Vietnam

Jack Mallory

For many Americans, the Vietnam War is a long, complex, and oft-misunderstood chapter of American history. But the recent ten-part documentary by filmmakers Ken Burns and Lynn Novak stirred up a national discussion about Vietnam. We speak with four veterans of the war about the documentary, and their own experiences. 

(Scroll down to read the story of Natt King, another New Hampshire veteran who shared his story off the air.)

  This show was originally broadcast on Oct. 17, 2017.

"The Vietnam War" documentary

   

The Manchester VA is offering drop-in sessions for New Hampshire Vietnam veterans who are emotionally impacted by a documentary on the Vietnam War. The 10-part series by filmmaker Ken Burns is now airing on PBS.

New Hampshire Representative Steve Shurtleff of Concord served in Vietnam and says for many Vietnam vets, the wounds are still fresh.

Shurtleff served in Vietnam with the U.S. Army Military Police from July 1967 to July 1968. He recently watched a preview of "The Vietnam War" at the Red River Theatres. He says it brought back a lot of memories.

Michael Brindley/NHPR

The fifth and final "Welcome Home" ceremony for Vietnam Veterans will take place Saturday in Hudson. The event is hosted by the New Hampshire National Guard. 

When troops came back from fighting in Vietnam, they weren't universally welcomed. In some cases, they were actually scorned by those who opposed the war.

Now, however, Vietnam veterans are more widely recognized as having served their country honorably. More than a third of New Hampshire's veterans served during the Vietnam era.

Wikimedia Commons

One hundred years ago, President Wilson signed the Selective Service Act, as the nation joined World War One. Since then, the Act has been rewritten many times.  Today, we have a volunteer military but all young men must still register.  We looked at the history of conscription, and current debate over reviving the draft. 


Enduring Vietnam: An American Generation and Its War

May 26, 2017

The Vietnam War is largely recalled as a mistake, either in the decision to engage there or in the nature of the engagement.  Veterans of the war remain largely anonymous figures.  Enduring Vietnam recounts the experiences of the young Americans who fought in Vietnam and of families who grieved those who did not return. We talk with author James Wright about the “baby boomers” who grew up in the 1950s, why they went into the military,  how they describe serving in “Nam” and their experiences coming home.

GUEST:  James Wright is author and editor of several history books and a former history professor at Dartmouth College as well as former Dartmouth College President.

This program was originally broadcast on 4/27/17.


Courtesy University of New Hampshire

A mobile, half-size replica of the Vietnam Veterans Memorial Wall is currently on display at UNH.

The wall was escorted to campus this week by state and local police along with several Vietnam veteran motorcycle groups.

It’s currently parked on a campus lawn, visible from Main Street in Durham.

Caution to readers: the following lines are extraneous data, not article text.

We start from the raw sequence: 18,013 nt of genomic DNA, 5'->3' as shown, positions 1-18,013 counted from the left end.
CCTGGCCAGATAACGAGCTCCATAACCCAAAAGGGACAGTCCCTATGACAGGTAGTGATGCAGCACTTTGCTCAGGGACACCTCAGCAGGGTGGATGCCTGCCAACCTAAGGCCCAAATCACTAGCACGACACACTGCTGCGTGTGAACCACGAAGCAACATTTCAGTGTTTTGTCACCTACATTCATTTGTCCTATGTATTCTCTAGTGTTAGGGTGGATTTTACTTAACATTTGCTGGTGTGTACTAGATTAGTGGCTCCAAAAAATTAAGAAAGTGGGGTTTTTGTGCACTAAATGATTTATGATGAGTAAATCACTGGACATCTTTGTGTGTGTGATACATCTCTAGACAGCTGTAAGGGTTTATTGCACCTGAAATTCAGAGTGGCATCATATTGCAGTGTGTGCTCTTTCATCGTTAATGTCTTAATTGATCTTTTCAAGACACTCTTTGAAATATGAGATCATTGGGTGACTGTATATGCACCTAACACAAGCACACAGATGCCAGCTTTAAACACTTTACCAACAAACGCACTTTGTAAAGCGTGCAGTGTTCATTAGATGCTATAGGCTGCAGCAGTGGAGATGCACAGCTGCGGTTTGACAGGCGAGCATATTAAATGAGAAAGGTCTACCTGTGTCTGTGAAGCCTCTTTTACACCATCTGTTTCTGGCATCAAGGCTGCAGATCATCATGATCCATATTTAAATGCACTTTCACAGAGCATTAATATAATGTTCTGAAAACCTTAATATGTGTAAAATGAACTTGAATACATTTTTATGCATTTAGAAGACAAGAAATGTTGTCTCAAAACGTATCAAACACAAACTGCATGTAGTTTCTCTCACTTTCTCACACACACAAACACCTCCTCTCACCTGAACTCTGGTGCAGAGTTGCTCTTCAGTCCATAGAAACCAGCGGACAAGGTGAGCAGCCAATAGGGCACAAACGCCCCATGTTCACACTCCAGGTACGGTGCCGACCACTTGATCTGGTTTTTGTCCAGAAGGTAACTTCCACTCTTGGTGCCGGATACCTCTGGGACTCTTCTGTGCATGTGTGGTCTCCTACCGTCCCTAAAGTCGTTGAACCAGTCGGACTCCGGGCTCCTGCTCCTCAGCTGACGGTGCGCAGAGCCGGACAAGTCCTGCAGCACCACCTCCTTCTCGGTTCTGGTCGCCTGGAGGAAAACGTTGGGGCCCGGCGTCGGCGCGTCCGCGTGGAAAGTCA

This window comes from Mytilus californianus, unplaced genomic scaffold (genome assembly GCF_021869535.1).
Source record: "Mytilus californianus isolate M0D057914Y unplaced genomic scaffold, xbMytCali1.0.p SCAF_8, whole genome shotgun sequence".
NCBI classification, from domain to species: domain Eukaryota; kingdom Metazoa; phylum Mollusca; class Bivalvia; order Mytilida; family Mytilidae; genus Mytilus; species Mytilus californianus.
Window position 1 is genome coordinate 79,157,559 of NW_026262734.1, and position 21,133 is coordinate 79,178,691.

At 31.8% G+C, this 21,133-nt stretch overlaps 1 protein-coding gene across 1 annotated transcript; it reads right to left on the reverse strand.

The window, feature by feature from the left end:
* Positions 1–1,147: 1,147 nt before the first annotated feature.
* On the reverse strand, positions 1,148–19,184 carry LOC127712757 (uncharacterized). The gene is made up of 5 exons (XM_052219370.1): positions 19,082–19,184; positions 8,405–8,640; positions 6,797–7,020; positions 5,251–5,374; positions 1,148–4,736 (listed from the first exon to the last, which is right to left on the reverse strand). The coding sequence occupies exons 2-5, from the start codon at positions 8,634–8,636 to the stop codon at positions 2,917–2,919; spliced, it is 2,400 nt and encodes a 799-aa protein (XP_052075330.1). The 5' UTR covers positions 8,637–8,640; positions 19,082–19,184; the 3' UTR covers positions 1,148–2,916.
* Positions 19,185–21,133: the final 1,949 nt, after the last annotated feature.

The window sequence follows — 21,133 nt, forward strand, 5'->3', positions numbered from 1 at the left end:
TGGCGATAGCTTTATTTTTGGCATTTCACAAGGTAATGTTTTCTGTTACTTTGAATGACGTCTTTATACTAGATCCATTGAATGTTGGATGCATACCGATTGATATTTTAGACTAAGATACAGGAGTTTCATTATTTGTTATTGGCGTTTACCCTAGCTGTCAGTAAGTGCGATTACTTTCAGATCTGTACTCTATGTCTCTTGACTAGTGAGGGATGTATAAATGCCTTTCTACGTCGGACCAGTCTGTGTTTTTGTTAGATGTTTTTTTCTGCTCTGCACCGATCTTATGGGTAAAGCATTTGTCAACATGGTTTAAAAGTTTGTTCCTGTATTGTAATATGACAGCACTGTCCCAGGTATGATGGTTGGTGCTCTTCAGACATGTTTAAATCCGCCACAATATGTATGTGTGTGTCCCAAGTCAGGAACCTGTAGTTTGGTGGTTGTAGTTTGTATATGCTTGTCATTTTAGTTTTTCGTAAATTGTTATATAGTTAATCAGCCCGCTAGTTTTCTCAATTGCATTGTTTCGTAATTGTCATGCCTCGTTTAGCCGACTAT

The wall has toured the country since 1984 to bring the memorial to people who may not be able to travel to Washington, D.C.

The tour is coordinated by a veterans group.

The wall will be on display at UNH until 8 am on Monday.

3.6.17: Overturning the SCOTUS & The Caped Crusade

Mar 6, 2017
clement127 via flickr Creative Commons / https://flic.kr/p/QSzTZ4

On today's show:

L: Gerald R. Ford Presidential Museum|Public domain

This week marks the 40th anniversary of the Fall of Saigon, and “Operation Babylift” which evacuated thousands of supposedly orphaned South Vietnamese children who were then relocated to homes in American and beyond. On today’s show we’ll revisit the controversial program and get a firsthand account from one of the airlifted children.

Stories From Dartmouth's Vietnam Veterans

May 26, 2014

In a new book, these veterans relate their experiences: from harrowing jungle combat to the dullness of desk-duty.  They also reflect on the drama surrounding the war in this country and on its legacy today.  We talk with the editor of this book and several veterans whose stories are included.

GUESTS: 

© Don McCullin, courtesy of Hamiltons Gallery, London.

America’s ambivalence about the Vietnam conflict began with the photograph of a monk, engulfed in flames, sinking to the pavement on a Saigon street, and another image, capturing the moment a uniformed officer fires a bullet into the head of a man in a plaid shirt, and still later, a naked girl,  screaming as she runs from a cloud of black smoke.

These iconic pictures are among those collected in “Visual Dispatches from the Vietnam War” on view at the Currier Museum of Art until November 11. The show’s curator, Kurt Sundstrom, talked with us about the show and its groundbreaking images.

Like so many fathers being celebrated this weekend, Lieutenant colonel Donald C Lundquist served his country in battle. In 1967, the army assigned Don as executive officer of a squadron protecting a jet fighter base at Chui Lai from the Vietcong. Don found a novel way to stay in touch with his wife Ruth and his young daughter, Jacqui, who were living with Ruth’s parents in Germany…Jacqui Lundquist doesn’t remember her father, but she came to know him through the more than 300 letters and hours of audio tapes recorded in his hooch in Chui Lai. 

Defense Secretary Leon Panetta is trying to send a message during a weeklong trip to the Asia-Pacific region: The U.S. is back.

Panetta continues Monday to Vietnam, where he's hoping to build stronger defense ties. The trip began Sunday with a historic return to a key crossroads of the Vietnam War: Cam Ranh Bay.

Panetta boarded a little ferry boat Sunday in the beautiful natural harbor north of Ho Chi Minh City. On board, he asked about his destination: the USNS Richard E. Byrd, a big supply ship docked on the other side of the bay.